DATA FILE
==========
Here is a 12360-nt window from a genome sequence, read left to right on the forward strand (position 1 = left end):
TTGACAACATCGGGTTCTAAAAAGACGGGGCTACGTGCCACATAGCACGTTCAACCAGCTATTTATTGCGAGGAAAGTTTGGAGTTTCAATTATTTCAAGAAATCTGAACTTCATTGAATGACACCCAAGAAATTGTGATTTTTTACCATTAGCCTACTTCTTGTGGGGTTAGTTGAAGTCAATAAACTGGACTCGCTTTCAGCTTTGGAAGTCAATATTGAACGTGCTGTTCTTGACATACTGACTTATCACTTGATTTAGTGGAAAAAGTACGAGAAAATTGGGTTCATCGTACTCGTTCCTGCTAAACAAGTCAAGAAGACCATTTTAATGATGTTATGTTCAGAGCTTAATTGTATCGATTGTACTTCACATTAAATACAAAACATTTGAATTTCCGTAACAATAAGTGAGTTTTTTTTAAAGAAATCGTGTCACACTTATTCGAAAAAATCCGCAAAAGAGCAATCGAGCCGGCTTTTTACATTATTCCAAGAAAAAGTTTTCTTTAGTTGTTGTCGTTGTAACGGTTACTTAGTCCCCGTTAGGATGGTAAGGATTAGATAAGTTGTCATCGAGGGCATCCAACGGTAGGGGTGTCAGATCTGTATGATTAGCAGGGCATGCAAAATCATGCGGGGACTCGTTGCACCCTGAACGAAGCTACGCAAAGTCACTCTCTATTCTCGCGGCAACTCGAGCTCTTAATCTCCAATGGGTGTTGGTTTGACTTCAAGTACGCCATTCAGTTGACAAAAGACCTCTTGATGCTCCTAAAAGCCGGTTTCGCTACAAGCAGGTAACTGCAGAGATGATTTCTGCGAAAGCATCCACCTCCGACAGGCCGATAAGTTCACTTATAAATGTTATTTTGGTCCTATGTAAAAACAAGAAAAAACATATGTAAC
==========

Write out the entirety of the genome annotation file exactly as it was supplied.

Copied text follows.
Here is a 12360-nt window from a genome sequence, read left to right on the forward strand (position 1 = left end):
TTGACAACATCGGGTTCTAAAAAGACGGGGCTACGTGCCACATAGCACGTTCAACCAGCTATTTATTGCGAGGAAAGTTTGGAGTTTCAATTATTTCAAGAAATCTGAACTTCATTGAATGACACCCAAGAAATTGTGATTTTTTACCATTAGCCTACTTCTTGTGGGGTTAGTTGAAGTCAATAAACTGGACTCGCTTTCAGCTTTGGAAGTCAATATTGAACGTGCTGTTCTTGACATACTGACTTATCACTTGATTTAGTGGAAAAAGTACGAGAAAATTGGGTTCATCGTACTCGTTCCTGCTAAACAAGTCAAGAAGACCATTTTAATGATGTTATGTTCAGAGCTTAATTGTATCGATTGTACTTCACATTAAATACAAAACATTTGAATTTCCGTAACAATAAGTGAGTTTTTTTTAAAGAAATCGTGTCACACTTATTCGAAAAAATCCGCAAAAGAGCAATCGAGCCGGCTTTTTACATTATTCCAAGAAAAAGTTTTCTTTAGTTGTTGTCGTTGTAACGGTTACTTAGTCCCCGTTAGGATGGTAAGGATTAGATAAGTTGTCATCGAGGGCATCCAACGGTAGGGGTGTCAGATCTGTATGATTAGCAGGGCATGCAAAATCATGCGGGGACTCGTTGCACCCTGAACGAAGCTACGCAAAGTCACTCTCTATTCTCGCGGCAACTCGAGCTCTTAATCTCCAATGGGTGTTGGTTTGACTTCAAGTACGCCATTCAGTTGACAAAAGACCTCTTGATGCTCCTAAAAGCCGGTTTCGCTACAAGCAGGTAACTGCAGAGATGATTTCTGCGAAAGCATCCACCTCCGACAGGCCGATAAGTTCACTTATAAATGTTATTTTGGTCCTATGTAAAAACAAGAAAAAACATATGTAAC